Time as a family is precious and increasingly hard to come by; jobs and obligations, outside interest and friends, can all steal precious time away from that familial unit that is our foundation for nearly every aspect of our lives.  A happy, supportive family makes any crisis easier to manage, any difficult decision more perceptive to grasp.

Photo credit: San Diego Shooter via / CC BY-NC-ND

So make sure that however you spend your weekend, that you find a way to spend part of it with family.  The actual activities involved matter less than the effort of communing.

Maybe your family is the type that likes nothing better than to spend the weekend at a game; football, baseball, soccer.  Perhaps the kids are playing, or you’re rooting for your favorite professional or local team.

Maybe your family shares a different passion-music, movies, swimming, 4x4ing… it doesn’t matter what activity you choose; it only matters that you share it with each other.  So take the kids to the new summer action flick, or to the waterpark.  Go hiking (if you can stand the heat) or cool off in the backyard pool.

The most important thing you can do is talk to each other.  Share in the responsibilities, and catch up on a week’s worth of events, together.  It’s not always easy to find common ground, but if you make it a habit, it will be worthwhile.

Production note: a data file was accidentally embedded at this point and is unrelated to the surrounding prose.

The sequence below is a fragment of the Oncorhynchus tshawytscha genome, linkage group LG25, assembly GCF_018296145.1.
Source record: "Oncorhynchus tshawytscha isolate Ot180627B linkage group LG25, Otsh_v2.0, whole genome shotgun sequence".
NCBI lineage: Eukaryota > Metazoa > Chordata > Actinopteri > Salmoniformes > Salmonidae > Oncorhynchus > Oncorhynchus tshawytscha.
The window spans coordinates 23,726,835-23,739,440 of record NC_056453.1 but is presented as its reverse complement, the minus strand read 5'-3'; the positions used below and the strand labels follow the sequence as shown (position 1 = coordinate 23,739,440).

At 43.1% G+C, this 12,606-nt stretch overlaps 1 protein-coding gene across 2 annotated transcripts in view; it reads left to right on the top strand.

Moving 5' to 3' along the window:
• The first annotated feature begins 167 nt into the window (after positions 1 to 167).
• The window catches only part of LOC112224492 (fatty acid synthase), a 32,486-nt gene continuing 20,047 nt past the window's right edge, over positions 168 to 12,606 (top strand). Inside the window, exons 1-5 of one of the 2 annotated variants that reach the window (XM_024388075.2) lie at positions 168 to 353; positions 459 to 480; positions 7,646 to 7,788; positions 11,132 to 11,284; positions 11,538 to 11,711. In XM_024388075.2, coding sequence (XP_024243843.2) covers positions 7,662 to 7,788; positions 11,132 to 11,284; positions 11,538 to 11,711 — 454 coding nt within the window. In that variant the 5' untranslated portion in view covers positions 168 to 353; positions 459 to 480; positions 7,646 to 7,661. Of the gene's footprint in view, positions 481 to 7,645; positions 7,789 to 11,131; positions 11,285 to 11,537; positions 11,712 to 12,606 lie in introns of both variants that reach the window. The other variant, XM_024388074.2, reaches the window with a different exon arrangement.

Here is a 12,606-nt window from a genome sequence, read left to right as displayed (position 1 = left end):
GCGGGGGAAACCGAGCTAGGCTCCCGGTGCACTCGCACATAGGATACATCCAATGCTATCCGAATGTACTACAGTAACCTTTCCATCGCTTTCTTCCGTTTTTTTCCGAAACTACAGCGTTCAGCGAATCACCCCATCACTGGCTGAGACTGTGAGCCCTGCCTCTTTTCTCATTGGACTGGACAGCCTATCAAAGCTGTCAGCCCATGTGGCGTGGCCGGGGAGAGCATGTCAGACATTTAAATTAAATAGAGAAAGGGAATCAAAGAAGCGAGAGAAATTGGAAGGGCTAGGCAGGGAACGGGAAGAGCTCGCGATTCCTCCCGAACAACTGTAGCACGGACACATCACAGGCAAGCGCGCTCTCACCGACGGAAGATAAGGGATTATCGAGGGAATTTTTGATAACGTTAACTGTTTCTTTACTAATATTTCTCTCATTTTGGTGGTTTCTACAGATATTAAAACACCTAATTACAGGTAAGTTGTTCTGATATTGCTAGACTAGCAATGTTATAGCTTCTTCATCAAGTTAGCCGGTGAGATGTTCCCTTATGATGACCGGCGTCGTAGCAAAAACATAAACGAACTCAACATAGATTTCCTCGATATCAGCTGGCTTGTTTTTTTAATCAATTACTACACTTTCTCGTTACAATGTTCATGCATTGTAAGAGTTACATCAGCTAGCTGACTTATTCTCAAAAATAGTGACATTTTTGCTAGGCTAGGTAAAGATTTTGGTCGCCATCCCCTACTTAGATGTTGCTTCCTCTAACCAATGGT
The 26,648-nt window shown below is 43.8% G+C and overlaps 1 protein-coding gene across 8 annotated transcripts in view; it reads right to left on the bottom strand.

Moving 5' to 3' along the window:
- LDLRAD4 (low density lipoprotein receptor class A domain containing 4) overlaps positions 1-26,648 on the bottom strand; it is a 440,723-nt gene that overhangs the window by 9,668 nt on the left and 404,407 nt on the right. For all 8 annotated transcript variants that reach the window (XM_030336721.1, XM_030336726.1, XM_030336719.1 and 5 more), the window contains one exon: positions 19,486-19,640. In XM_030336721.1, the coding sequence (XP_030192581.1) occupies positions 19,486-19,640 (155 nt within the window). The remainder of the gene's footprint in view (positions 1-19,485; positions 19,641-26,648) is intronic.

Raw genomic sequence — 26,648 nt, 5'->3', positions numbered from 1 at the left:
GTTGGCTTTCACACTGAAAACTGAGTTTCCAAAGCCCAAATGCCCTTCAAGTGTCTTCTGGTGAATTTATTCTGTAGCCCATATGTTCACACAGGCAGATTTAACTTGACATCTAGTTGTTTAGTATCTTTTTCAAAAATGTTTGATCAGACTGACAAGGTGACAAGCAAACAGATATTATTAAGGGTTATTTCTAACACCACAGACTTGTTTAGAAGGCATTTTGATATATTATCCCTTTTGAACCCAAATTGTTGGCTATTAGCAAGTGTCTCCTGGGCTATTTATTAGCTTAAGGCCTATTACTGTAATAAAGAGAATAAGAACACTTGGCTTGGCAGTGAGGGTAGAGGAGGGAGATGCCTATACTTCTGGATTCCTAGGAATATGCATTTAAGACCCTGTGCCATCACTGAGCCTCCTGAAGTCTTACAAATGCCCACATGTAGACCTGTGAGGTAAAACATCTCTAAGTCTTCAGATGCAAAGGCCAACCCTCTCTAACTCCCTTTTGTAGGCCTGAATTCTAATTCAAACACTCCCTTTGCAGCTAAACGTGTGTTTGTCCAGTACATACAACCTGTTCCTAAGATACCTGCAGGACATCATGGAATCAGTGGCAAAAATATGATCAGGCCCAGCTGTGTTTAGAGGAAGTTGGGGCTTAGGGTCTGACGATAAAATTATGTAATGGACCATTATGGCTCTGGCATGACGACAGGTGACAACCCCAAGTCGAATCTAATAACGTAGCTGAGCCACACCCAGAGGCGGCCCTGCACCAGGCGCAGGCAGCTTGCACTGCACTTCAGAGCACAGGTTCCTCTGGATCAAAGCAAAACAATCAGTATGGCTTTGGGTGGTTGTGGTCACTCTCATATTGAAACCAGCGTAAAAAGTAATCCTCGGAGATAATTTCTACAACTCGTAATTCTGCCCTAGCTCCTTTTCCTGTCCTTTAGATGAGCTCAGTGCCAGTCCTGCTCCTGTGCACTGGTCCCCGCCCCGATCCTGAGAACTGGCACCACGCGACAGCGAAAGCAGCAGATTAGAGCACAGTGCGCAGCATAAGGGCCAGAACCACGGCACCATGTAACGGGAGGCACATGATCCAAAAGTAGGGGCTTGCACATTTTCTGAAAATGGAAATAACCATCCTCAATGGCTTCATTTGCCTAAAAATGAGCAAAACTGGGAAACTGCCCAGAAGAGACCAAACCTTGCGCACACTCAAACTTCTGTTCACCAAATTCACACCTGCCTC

Hope you can make each weekend great, and enjoy it with the people who mean the most to you.


Remember When-It Wasn’t Cool to be a Trekkie

Remember When-It Wasn’t Cool to be a Trekkie

When I was born the original Star Trek television series was already in syndication, and the first new motion picture featuring the original cast was only a few years away.  I saw Star Trek for the first time on daytime TV, and was hooked.

Back then it wasn’t cool for anyone, least of all a girl, to admit to being a fan of science fiction stories, and to do so was likely to earn a label-freak, nerd, tomboy-for just a few.  Then something remarkable happened.

The fans stood up and made their opinions count.  They petitioned TV stations to keep running the episodes, over and over again.  Led by creator Gene Roddenberry, aficionados of Star Trek and other science fiction shows attended conventions, bought comic books and collectibles, found ways to keep the interest alive.

The series became a part of pop culture, and so gained relevancy and respect.  A sequence of movies followed, and Star Trek remained, and garnered a larger audience.